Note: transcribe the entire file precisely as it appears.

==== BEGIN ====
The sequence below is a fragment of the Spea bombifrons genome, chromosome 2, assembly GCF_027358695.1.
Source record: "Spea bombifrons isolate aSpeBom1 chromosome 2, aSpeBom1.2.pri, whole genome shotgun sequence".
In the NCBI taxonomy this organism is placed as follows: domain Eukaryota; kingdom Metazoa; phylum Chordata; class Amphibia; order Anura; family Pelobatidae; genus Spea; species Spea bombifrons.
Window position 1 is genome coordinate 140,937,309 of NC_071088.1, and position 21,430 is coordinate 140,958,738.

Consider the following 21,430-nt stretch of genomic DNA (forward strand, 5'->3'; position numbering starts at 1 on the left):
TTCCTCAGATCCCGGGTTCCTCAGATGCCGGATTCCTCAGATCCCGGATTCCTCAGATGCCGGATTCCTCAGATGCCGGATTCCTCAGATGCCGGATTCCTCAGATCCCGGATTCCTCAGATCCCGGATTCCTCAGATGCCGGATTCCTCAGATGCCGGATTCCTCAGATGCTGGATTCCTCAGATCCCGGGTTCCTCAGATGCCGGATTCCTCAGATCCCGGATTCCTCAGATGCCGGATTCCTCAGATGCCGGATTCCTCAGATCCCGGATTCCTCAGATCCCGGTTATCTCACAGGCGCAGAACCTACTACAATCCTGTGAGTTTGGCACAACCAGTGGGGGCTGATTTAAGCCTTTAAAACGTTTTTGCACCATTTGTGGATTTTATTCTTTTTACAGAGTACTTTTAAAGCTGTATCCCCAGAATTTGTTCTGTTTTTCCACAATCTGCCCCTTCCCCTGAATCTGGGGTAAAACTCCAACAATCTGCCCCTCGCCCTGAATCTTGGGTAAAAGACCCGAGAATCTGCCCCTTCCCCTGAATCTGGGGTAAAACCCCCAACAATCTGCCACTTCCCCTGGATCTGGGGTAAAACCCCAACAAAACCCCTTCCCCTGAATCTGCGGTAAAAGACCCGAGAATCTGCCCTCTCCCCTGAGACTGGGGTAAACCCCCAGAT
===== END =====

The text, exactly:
The sequence below is a fragment of the Spea bombifrons genome, chromosome 2, assembly GCF_027358695.1.
Source record: "Spea bombifrons isolate aSpeBom1 chromosome 2, aSpeBom1.2.pri, whole genome shotgun sequence".
In the NCBI taxonomy this organism is placed as follows: domain Eukaryota; kingdom Metazoa; phylum Chordata; class Amphibia; order Anura; family Pelobatidae; genus Spea; species Spea bombifrons.
Window position 1 is genome coordinate 140,937,309 of NC_071088.1, and position 21,430 is coordinate 140,958,738.

Consider the following 21,430-nt stretch of genomic DNA (forward strand, 5'->3'; position numbering starts at 1 on the left):
TTCCTCAGATCCCGGGTTCCTCAGATGCCGGATTCCTCAGATCCCGGATTCCTCAGATGCCGGATTCCTCAGATGCCGGATTCCTCAGATGCCGGATTCCTCAGATCCCGGATTCCTCAGATCCCGGATTCCTCAGATGCCGGATTCCTCAGATGCCGGATTCCTCAGATGCTGGATTCCTCAGATCCCGGGTTCCTCAGATGCCGGATTCCTCAGATCCCGGATTCCTCAGATGCCGGATTCCTCAGATGCCGGATTCCTCAGATCCCGGATTCCTCAGATCCCGGTTATCTCACAGGCGCAGAACCTACTACAATCCTGTGAGTTTGGCACAACCAGTGGGGGCTGATTTAAGCCTTTAAAACGTTTTTGCACCATTTGTGGATTTTATTCTTTTTACAGAGTACTTTTAAAGCTGTATCCCCAGAATTTGTTCTGTTTTTCCACAATCTGCCCCTTCCCCTGAATCTGGGGTAAAACTCCAACAATCTGCCCCTCGCCCTGAATCTTGGGTAAAAGACCCGAGAATCTGCCCCTTCCCCTGAATCTGGGGTAAAACCCCCAACAATCTGCCACTTCCCCTGGATCTGGGGTAAAACCCCAACAAAACCCCTTCCCCTGAATCTGCGGTAAAAGACCCGAGAATCTGCCCTCTCCCCTGAGACTGGGGTAAACCCCCAGAT